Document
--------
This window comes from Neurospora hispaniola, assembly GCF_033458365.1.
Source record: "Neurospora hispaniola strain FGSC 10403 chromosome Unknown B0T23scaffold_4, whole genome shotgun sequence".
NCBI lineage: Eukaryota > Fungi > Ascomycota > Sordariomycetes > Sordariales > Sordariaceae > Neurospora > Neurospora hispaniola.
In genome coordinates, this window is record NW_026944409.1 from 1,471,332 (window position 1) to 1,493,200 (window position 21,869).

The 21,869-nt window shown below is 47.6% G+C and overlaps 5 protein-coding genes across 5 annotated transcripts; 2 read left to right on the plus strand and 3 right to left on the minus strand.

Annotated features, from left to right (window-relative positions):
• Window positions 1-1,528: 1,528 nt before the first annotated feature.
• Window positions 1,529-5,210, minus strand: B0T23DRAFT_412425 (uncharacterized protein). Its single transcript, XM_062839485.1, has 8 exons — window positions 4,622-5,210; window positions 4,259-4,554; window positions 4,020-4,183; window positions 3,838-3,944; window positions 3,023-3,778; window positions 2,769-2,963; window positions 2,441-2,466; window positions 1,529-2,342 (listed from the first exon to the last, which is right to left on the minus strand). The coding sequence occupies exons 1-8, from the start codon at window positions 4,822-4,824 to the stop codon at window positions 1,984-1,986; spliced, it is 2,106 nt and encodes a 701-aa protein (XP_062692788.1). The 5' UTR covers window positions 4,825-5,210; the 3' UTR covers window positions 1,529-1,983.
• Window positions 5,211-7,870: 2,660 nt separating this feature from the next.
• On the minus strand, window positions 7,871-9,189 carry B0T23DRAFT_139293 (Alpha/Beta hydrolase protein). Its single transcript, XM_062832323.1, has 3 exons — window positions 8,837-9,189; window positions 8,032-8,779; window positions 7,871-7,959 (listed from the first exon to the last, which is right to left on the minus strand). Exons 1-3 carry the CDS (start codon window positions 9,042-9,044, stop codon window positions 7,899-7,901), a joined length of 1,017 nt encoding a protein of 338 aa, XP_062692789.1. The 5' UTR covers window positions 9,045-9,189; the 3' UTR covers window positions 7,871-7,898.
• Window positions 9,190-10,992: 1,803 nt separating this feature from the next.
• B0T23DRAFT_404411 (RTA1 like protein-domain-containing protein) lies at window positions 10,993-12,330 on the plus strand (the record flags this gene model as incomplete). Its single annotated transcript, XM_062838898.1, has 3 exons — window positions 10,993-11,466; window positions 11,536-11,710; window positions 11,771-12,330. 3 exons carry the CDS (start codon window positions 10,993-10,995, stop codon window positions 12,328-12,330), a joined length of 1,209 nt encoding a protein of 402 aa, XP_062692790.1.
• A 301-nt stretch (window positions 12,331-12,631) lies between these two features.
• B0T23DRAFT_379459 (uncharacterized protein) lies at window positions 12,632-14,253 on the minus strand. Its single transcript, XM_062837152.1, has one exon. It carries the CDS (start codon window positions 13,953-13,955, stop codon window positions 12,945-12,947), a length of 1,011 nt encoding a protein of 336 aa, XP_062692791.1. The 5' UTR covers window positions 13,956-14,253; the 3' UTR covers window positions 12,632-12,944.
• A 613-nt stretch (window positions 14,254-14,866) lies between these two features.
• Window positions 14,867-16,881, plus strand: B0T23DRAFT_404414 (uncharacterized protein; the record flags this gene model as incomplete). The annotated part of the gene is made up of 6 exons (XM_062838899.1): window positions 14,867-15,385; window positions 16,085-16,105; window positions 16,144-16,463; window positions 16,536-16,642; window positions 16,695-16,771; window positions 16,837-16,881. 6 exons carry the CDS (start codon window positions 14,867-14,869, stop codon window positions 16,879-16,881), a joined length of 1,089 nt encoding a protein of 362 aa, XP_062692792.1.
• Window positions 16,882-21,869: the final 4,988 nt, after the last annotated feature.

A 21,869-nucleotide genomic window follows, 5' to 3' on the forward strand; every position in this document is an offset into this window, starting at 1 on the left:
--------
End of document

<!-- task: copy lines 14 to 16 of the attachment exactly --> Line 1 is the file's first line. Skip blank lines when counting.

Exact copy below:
• B0T23DRAFT_379459 (uncharacterized protein) lies at window positions 12,632-14,253 on the minus strand. Its single transcript, XM_062837152.1, has one exon. It carries the CDS (start codon window positions 13,953-13,955, stop codon window positions 12,945-12,947), a length of 1,011 nt encoding a protein of 336 aa, XP_062692791.1. The 5' UTR covers window positions 13,956-14,253; the 3' UTR covers window positions 12,632-12,944.
• A 613-nt stretch (window positions 14,254-14,866) lies between these two features.
• Window positions 14,867-16,881, plus strand: B0T23DRAFT_404414 (uncharacterized protein; the record flags this gene model as incomplete). The annotated part of the gene is made up of 6 exons (XM_062838899.1): window positions 14,867-15,385; window positions 16,085-16,105; window positions 16,144-16,463; window positions 16,536-16,642; window positions 16,695-16,771; window positions 16,837-16,881. 6 exons carry the CDS (start codon window positions 14,867-14,869, stop codon window positions 16,879-16,881), a joined length of 1,089 nt encoding a protein of 362 aa, XP_062692792.1.